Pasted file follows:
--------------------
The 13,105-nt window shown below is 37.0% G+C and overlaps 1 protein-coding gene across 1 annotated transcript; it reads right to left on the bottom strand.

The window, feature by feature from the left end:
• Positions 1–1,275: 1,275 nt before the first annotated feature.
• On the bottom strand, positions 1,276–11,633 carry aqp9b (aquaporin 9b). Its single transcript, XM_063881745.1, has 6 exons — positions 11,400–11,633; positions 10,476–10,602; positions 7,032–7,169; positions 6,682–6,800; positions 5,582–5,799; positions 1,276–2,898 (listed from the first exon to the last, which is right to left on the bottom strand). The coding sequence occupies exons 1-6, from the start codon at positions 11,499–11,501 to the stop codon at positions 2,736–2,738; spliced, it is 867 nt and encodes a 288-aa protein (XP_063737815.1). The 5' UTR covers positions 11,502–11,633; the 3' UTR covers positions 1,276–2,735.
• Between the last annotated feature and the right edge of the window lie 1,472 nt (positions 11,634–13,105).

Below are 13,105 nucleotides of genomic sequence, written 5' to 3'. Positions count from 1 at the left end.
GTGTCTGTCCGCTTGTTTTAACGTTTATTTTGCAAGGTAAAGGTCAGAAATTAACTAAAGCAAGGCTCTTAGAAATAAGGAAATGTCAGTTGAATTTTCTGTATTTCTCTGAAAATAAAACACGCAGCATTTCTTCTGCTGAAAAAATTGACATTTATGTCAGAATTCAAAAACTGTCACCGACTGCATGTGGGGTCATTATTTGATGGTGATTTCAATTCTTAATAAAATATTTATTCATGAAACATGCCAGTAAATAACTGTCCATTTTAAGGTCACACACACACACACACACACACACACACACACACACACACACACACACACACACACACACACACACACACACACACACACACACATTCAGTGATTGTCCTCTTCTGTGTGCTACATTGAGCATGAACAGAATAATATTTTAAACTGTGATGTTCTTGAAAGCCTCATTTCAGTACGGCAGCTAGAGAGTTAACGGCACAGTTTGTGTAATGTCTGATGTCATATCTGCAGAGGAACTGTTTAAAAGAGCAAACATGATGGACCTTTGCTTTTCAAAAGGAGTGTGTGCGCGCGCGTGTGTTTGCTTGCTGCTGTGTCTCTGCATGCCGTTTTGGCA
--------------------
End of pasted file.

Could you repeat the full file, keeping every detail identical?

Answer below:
The 13,105-nt window shown below is 37.0% G+C and overlaps 1 protein-coding gene across 1 annotated transcript; it reads right to left on the bottom strand.

The window, feature by feature from the left end:
• Positions 1–1,275: 1,275 nt before the first annotated feature.
• On the bottom strand, positions 1,276–11,633 carry aqp9b (aquaporin 9b). Its single transcript, XM_063881745.1, has 6 exons — positions 11,400–11,633; positions 10,476–10,602; positions 7,032–7,169; positions 6,682–6,800; positions 5,582–5,799; positions 1,276–2,898 (listed from the first exon to the last, which is right to left on the bottom strand). The coding sequence occupies exons 1-6, from the start codon at positions 11,499–11,501 to the stop codon at positions 2,736–2,738; spliced, it is 867 nt and encodes a 288-aa protein (XP_063737815.1). The 5' UTR covers positions 11,502–11,633; the 3' UTR covers positions 1,276–2,735.
• Between the last annotated feature and the right edge of the window lie 1,472 nt (positions 11,634–13,105).

Below are 13,105 nucleotides of genomic sequence, written 5' to 3'. Positions count from 1 at the left end.
GTGTCTGTCCGCTTGTTTTAACGTTTATTTTGCAAGGTAAAGGTCAGAAATTAACTAAAGCAAGGCTCTTAGAAATAAGGAAATGTCAGTTGAATTTTCTGTATTTCTCTGAAAATAAAACACGCAGCATTTCTTCTGCTGAAAAAATTGACATTTATGTCAGAATTCAAAAACTGTCACCGACTGCATGTGGGGTCATTATTTGATGGTGATTTCAATTCTTAATAAAATATTTATTCATGAAACATGCCAGTAAATAACTGTCCATTTTAAGGTCACACACACACACACACACACACACACACACACACACACACACACACACACACACACACACACACACACACACACACACACACACATTCAGTGATTGTCCTCTTCTGTGTGCTACATTGAGCATGAACAGAATAATATTTTAAACTGTGATGTTCTTGAAAGCCTCATTTCAGTACGGCAGCTAGAGAGTTAACGGCACAGTTTGTGTAATGTCTGATGTCATATCTGCAGAGGAACTGTTTAAAAGAGCAAACATGATGGACCTTTGCTTTTCAAAAGGAGTGTGTGCGCGCGCGTGTGTTTGCTTGCTGCTGTGTCTCTGCATGCCGTTTTGGCA